Check the charge of your battery pair using either the charger (if it has an indicator), or a voltmeter reader.
When the volts have reached 12-12.8, you can stop charging this first pair.
Turn off the charger (this is important).
If you’re confused about what needs to be done, check out this YouTube video.
Step 4 – Repeat the process.
You can now move repeat step 3. Move onto the second pair of batteries. Once those are charged, move onto Pair 3.
It’s that simple.
How Often Should You Charge a Golf Cart?
Electric golf carts are meant to be plugged in whenever they’re not in use. It’s true that overcharging your golf cart can cause damage to the battery, but this isn’t a problem if your cart has an automatic charger that turns off when it has fully charged.
Overcharging is only a problem when the charge goes past the capacity of the battery.
Ideally, you should be charging your golf cart every day with a golf cart charger. This keeps your batteries primed and ready for action.
How Do You Maintain Your Golf Cart Battery?
You should regularly be on the lookout for any leaks. If your battery is leaking, you need to find the source of that leak. In some cases, you may need to replace your golf car batteries. Make sure you’re wearing gloves during these inspections, as battery acid is very caustic.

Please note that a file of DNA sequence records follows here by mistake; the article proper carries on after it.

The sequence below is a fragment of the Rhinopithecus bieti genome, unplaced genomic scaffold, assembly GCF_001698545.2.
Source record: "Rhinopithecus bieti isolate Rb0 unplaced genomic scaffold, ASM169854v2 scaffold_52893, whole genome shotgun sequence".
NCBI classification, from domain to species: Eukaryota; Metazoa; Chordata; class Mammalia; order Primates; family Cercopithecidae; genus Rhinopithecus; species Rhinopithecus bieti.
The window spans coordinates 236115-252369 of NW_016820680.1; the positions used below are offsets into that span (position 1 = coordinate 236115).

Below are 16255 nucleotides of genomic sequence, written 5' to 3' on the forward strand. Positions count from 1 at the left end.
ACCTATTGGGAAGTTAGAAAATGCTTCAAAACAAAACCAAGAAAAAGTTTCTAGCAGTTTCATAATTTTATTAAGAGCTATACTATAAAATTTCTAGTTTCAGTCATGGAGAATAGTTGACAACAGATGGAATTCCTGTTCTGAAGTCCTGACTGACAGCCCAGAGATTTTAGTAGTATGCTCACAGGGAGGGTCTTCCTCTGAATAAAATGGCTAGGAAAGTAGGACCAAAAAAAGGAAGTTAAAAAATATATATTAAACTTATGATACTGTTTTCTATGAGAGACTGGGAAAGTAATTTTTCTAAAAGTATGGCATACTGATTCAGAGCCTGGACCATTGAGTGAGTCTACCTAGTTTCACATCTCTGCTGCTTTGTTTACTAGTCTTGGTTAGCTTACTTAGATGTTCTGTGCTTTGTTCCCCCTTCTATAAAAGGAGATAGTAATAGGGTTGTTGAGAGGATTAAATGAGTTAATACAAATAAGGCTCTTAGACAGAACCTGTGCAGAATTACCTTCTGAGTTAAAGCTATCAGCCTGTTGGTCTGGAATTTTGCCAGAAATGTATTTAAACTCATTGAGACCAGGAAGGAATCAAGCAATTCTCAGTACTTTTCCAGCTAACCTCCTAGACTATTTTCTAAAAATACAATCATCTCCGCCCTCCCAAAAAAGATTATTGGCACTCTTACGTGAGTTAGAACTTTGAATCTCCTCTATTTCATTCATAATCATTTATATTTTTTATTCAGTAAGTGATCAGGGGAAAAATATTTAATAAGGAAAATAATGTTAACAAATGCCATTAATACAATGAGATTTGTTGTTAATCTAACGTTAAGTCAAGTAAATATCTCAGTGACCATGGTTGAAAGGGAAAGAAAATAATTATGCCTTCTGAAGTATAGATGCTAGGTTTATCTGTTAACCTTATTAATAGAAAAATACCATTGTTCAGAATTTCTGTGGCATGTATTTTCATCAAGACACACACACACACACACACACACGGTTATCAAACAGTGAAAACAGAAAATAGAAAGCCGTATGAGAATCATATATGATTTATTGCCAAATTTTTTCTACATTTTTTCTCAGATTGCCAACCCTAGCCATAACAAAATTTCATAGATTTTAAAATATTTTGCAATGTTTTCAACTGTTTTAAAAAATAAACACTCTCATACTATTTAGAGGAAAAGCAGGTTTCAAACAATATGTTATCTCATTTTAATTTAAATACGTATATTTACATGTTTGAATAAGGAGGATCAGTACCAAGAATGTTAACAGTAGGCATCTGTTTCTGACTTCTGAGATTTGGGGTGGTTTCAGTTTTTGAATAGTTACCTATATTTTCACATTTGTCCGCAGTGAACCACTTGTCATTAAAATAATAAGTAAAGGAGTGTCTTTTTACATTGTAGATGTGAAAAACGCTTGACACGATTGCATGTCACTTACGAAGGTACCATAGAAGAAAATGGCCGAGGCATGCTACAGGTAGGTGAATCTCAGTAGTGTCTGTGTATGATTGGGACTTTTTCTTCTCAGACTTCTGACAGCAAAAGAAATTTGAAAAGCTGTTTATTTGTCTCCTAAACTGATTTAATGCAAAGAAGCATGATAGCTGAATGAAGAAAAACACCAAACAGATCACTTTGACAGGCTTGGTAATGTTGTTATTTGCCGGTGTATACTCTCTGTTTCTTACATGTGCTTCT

The second thing you need to do is clean the battery of any debris that may have coated the box or terminals. Make sure the cart is off and in neutral. A quick clean and wipe-down will keep your battery running at high capacity.
You also want to monitor the water levels of the battery. Check these levels monthly. If the water level is looking low, you want to use distilled water to bring it back to the correct levels. The lead plates inside each battery should always be covered with distilled water to maintain battery life. There are automated water bottles that can sense when to stop pouring, so you don’t overfill the battery.
- Shuts off automatically when battery cell is at proper level, no over filling
- Features the double action fast flow valve tip that prevents after-drip
- Stops surface discharge caused by wet battery
- Tough, polyethylene construction
Ways To Stop Your Golf Cart From Dying
Some people may notice that their golf cart dies very fast after charging. If this is happening to you even though you are charging your battery nightly, the issue is probably to do with your cart’s battery water level.
If this sounds like your issue, you may need to check on your water levels more often. Use distilled water to bring your battery back to the correct levels.
We have an article on how far an electric golf cart will go on a single charge. If you’re not hitting those metrics, it’s possible that your batteries have reached the end of their useful life. Unfortunately, it’s not as simple as replacing one dead golf cart battery. You usually need to replace the entire series.
Golf Cart Charger Replacements
I hope you appreciated our tutorial for the common question: Can you charge a golf cart with a 12 volt charger? Follow our step by step instructions to revitalize your batteries in a time of trouble. Ultimately, however, you want to be using a charger specifically designed for golf car batteries.
There are some great replacement options on Amazon. We’ve highlighted our favorites below.
- Crowfoot plug ("D" style also available)
- 16 feet of power cord
- Portable and lightweight construction